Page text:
Why are workers like myself – millions of us who are deemed non-employees, some legally defined as independent contractors**** – left out of these discussions?
Nice term for a wide range of working scenarios, some of which meet the actual criteria intended by the term. More likely, included is a scandalous practice of hiring contractors and freelancers with the carrot of potential employment (that doesn’t materialize), the propaganda of freedom and flexibility, and a reality that is fraught with stress, waste, and heavily weighted in favor of the “employing” party.
Without national policies that afford social benefits to all, and yes, I would include universal healthcare in that mix, and without disenfranchising those who do not benefit from an “employment relationship,” we’re kidding ourselves if we think we won’t widen the general “misery” gap in this country.
The fact is, the practice of employers hiring contractors provides many advantages… to the employers. Among them, may I cite from Legal Zoom**** on its explanation of employees versus independent contractors?
When a worker is an employee, employers must pay state and federal unemployment tax, social security tax and workers compensation/disability premiums to a State Insurance Fund. When a worker is an independent contractor, the hiring party is not required to make any of these payments.
I’d say that might explain at least a bit of the trend toward fewer employment relationships, don’t you think? And where does that leave the non-employees?
Listen. I’m well aware there are legitimate reasons (beyond greed) that employers utilize contractors rather than employees. Seasonal hiring is one. The strain of start-up and growth for small firms is another. Temporary staffing for a new product or service you’re piloting rather than committing to may be a third. But I’m hard-pressed to comprehend how situations like these justify the tens of millions of workers we’re talking about.
Gender Issues Have Their Place, But…
Naturally, untangling our social issues – childcare, education, healthcare, elder care, institutional bias that affects many segments of the population – doesn’t come easily, quickly, or with a simple guidebook. Nor should we pretend that workforce issues are purely gender issues, when we’re ignoring tens of millions of people who fall outside the framework of “helping women lean in,” much less making things more manageable for families or young people.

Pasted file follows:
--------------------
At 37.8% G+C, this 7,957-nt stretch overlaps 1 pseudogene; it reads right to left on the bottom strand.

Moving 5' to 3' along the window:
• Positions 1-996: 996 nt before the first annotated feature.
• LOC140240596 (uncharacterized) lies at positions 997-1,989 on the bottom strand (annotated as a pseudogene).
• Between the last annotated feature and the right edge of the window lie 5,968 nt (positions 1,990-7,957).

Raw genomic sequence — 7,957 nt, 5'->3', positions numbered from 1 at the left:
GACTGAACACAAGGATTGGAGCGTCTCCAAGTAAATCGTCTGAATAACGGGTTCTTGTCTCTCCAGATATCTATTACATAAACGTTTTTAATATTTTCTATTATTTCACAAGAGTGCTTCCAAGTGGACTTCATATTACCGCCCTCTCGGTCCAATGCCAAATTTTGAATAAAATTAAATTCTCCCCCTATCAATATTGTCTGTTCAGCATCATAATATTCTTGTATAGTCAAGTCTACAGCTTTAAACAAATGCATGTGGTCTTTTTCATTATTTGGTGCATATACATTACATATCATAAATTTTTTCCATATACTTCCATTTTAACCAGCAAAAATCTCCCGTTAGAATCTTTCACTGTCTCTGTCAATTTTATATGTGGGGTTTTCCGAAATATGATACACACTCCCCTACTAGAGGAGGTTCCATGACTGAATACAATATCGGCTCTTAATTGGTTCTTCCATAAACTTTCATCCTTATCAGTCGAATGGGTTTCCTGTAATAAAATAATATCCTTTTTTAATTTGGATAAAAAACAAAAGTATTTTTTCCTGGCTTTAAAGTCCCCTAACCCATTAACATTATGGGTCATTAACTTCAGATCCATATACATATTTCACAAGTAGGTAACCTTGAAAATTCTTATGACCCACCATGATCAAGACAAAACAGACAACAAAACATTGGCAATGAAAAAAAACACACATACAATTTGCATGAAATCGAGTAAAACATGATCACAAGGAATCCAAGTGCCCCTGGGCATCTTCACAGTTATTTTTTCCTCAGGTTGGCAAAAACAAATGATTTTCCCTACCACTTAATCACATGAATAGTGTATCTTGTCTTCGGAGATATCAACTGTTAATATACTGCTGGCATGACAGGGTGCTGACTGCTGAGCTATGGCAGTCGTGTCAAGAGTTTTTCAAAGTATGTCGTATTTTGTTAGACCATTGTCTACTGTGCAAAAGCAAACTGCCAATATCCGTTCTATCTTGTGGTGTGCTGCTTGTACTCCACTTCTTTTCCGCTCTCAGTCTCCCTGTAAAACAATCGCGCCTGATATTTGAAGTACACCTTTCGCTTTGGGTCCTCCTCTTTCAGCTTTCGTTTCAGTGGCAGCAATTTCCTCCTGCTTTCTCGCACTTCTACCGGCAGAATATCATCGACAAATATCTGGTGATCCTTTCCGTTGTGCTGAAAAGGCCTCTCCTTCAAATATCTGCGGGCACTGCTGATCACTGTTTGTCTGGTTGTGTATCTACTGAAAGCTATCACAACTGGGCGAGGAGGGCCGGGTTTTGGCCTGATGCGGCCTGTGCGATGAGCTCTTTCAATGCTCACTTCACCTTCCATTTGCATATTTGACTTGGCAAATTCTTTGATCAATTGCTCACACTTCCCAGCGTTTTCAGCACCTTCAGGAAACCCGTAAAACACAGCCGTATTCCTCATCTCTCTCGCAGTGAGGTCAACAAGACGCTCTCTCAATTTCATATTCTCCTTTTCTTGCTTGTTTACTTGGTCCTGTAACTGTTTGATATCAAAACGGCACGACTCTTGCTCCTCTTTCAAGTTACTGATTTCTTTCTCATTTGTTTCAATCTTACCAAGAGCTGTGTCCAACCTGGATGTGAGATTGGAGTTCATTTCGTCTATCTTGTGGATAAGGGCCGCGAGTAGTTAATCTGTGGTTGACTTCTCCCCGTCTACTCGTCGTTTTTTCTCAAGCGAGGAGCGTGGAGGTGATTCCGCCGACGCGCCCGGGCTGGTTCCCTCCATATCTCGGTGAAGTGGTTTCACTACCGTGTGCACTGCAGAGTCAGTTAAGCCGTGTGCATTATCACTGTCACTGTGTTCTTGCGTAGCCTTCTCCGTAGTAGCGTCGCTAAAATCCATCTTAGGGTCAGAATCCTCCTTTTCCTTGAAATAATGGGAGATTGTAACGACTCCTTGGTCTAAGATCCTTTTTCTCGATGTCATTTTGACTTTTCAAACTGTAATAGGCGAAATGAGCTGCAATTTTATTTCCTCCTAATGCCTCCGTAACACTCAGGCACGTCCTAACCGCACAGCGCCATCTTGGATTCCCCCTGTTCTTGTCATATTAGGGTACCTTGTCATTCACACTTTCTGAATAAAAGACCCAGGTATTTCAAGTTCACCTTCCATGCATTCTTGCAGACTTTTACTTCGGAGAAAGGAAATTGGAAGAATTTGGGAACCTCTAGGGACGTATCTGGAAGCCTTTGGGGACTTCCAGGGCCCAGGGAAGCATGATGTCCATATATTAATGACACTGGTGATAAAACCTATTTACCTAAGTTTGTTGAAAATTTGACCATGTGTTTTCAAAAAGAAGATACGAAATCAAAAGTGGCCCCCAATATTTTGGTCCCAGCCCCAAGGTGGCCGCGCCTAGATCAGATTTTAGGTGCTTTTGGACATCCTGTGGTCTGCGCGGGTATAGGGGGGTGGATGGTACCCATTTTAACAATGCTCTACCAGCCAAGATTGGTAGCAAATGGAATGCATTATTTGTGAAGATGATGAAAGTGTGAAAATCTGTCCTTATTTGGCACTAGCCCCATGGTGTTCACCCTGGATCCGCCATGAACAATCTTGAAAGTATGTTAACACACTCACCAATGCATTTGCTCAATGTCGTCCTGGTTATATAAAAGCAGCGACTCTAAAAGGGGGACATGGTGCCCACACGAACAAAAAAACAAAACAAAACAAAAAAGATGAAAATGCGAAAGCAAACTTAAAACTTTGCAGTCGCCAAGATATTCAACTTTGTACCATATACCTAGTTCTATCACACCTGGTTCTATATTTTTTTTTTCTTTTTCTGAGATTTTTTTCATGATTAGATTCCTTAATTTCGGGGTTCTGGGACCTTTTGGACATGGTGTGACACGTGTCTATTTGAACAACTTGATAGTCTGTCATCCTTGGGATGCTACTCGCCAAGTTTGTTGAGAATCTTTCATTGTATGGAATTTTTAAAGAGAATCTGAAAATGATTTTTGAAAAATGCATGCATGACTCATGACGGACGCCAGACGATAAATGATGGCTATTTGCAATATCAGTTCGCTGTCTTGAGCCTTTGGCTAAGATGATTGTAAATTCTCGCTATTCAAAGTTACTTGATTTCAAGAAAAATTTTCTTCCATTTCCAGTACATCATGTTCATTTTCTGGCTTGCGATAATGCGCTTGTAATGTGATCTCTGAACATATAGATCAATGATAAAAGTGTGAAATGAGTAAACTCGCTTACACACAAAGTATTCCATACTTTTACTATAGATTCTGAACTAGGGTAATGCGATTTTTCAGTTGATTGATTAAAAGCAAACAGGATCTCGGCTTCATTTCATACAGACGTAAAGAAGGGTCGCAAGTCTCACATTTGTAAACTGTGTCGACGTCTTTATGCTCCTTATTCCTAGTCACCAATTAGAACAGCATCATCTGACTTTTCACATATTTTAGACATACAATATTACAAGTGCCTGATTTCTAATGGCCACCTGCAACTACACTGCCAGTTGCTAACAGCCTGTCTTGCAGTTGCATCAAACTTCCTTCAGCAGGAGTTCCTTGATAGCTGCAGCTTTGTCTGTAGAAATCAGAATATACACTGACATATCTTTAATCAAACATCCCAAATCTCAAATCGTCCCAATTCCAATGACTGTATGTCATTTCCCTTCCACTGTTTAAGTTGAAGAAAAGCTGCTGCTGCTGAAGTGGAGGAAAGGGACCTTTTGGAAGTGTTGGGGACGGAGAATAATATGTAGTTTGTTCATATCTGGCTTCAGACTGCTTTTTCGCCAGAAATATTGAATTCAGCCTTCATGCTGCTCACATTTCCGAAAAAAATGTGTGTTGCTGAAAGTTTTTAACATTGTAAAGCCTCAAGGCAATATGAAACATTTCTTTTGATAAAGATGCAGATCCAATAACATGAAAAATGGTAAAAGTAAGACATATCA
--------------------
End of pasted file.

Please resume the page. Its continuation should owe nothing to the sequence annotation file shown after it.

Of course gender politics are at play, but it’s about so much more than that. These are economic issues, humanitarian issues, political issues as a whole and a matter of cultural values – or lack thereof.
Let’s stop pretending. And shame on you, New York Times, for the lack of inclusion or consideration of what Kelly Services refers to as 35% of the worldwide population (cited by Forbes***), working without a traditional employment relationship. Let’s stop leaving a massive and rapidly growing segment of the population out of the picture by restricting the discussion to laws that depend on employers, rather than coming to grips with what it means to be a civilized country.
*The Family Medical Leave Act is unpaid, job-protected leave for specific events (birth, adoption, medical treatments, etc.), which applies only under certain circumstances, but requires an “employer” of a certain size, and employee hours / tenure at the organization to qualify.
**Fair Labor Standards Act
***Although my first cited source projected 40% of Americans by 2020, Kelly Services 2011 Free Agent Survey found “44% of American workers across all industries, when asked, classify themselves as free agents,” in other words, without traditional full-time employment, in 2011. Note that figure equates to 68 million US workers.
****Definition of Independent Contractor, via LegalZoom.